If you can go through those routes, that is a fair way of escalating your concerns. If you are concerned, you should bring it up. I would not just ignore it and think that was a fluke. There are definitely channels through your academic institutions or private hospitals that one can go through that are usually self-policing enterprises.

Caplan: Do you feel that there is a duty to do this?

Choi: Absolutely, I do.

Who Polices Private Physicians and Rural Doctors?

Caplan: There are docs who are in private practice who are practicing by themselves. There are small-town docs in rural America, some of whom are watching the show. Who is going to peer-review them? Who is going to flag them? Should we institute more regular testing just off the license?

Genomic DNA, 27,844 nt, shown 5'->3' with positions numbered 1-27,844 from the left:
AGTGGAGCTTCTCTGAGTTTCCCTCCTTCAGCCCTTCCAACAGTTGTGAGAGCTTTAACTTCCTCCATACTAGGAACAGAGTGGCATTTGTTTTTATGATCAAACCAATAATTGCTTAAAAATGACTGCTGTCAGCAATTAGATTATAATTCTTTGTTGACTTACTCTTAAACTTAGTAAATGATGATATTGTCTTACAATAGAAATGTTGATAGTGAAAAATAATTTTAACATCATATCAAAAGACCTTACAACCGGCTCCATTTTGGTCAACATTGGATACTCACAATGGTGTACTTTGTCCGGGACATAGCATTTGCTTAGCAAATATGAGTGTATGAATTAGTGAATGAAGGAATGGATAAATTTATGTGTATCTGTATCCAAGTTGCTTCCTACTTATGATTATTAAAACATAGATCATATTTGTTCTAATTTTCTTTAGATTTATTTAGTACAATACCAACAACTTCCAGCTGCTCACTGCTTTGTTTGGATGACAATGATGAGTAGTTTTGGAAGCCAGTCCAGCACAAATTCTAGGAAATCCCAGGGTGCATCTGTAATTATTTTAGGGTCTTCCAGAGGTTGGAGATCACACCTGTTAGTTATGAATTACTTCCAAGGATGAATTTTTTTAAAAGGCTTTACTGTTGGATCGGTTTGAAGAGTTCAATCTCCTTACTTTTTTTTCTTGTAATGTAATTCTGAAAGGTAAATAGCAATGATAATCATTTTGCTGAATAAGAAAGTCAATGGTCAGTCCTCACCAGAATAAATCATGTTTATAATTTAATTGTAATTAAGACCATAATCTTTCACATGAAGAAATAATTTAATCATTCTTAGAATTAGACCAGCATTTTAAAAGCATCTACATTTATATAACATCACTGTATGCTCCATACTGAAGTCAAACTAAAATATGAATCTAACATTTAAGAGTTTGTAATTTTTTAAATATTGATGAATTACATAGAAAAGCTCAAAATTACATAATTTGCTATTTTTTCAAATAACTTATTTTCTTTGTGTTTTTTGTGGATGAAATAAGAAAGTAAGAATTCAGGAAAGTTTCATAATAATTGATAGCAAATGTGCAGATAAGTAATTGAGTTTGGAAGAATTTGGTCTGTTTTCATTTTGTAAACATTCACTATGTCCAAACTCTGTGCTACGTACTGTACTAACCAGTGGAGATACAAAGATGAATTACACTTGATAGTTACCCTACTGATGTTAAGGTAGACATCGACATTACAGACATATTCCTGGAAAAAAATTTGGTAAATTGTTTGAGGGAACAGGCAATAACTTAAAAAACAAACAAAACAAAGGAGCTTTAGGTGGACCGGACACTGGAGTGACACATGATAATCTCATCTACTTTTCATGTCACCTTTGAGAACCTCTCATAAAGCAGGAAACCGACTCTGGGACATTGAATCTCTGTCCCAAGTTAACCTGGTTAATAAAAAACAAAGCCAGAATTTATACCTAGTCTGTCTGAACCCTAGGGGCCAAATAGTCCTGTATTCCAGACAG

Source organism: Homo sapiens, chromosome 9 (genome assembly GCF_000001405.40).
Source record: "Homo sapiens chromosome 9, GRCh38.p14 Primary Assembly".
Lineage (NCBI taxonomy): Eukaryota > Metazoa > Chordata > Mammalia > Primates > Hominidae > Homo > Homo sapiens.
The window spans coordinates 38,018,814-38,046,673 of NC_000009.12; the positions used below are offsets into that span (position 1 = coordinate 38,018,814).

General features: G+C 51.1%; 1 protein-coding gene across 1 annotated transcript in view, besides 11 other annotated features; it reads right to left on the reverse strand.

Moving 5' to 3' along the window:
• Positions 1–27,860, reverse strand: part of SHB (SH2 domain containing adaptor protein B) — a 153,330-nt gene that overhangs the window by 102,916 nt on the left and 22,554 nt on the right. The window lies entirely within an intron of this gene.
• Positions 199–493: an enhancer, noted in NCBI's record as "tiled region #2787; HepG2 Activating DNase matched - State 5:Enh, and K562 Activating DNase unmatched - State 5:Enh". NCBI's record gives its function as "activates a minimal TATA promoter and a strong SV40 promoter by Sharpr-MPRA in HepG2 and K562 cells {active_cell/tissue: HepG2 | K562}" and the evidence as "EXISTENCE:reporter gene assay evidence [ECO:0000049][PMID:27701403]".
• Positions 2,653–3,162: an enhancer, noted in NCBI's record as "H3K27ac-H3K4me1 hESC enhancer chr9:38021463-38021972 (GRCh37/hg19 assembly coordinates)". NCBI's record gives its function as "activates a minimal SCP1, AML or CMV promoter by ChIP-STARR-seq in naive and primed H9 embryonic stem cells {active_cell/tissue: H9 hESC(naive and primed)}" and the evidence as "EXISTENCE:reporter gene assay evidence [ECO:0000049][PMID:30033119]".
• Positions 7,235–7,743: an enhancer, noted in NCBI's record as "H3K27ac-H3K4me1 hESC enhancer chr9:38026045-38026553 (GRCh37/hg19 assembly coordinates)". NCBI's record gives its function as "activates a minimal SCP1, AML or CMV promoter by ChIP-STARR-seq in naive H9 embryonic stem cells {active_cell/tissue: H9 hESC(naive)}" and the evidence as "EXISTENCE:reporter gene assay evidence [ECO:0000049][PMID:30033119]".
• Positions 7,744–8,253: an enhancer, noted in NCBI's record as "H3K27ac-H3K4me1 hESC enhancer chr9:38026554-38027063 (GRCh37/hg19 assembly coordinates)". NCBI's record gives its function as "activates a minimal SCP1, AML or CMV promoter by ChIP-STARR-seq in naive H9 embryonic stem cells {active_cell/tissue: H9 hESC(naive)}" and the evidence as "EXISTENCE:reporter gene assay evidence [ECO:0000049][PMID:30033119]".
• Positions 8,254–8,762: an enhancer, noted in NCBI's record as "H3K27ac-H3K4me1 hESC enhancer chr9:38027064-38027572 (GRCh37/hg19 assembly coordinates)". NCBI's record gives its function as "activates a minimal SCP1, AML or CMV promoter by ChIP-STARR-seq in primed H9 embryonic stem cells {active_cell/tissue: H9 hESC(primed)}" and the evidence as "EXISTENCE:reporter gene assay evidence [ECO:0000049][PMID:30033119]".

Choi: I think that is where our national societies come into play. Our national boards and the American Medical Association and American College of Surgeons have both put position papers on this. They had stakeholders come in to talk about these issues in the fairest way from a national standpoint, because these are national physician governing organizations. I think there may be a place for something like this where we standardize some kind of assessment. But again, it would have to be done very fairly and in a way that does not punish physicians.

Caplan: Mark, what do you think about that with solo practitioners? Often the patient population they serve is extremely grateful that they are there, do not want to lose them, and might be forgiving of a slowing down or missing a step. Nonetheless, poor-quality medicine certainly isn't something that you want to endorse or tolerate over a period of time. How do we manage folks who are outside the hospital, outside the group practice?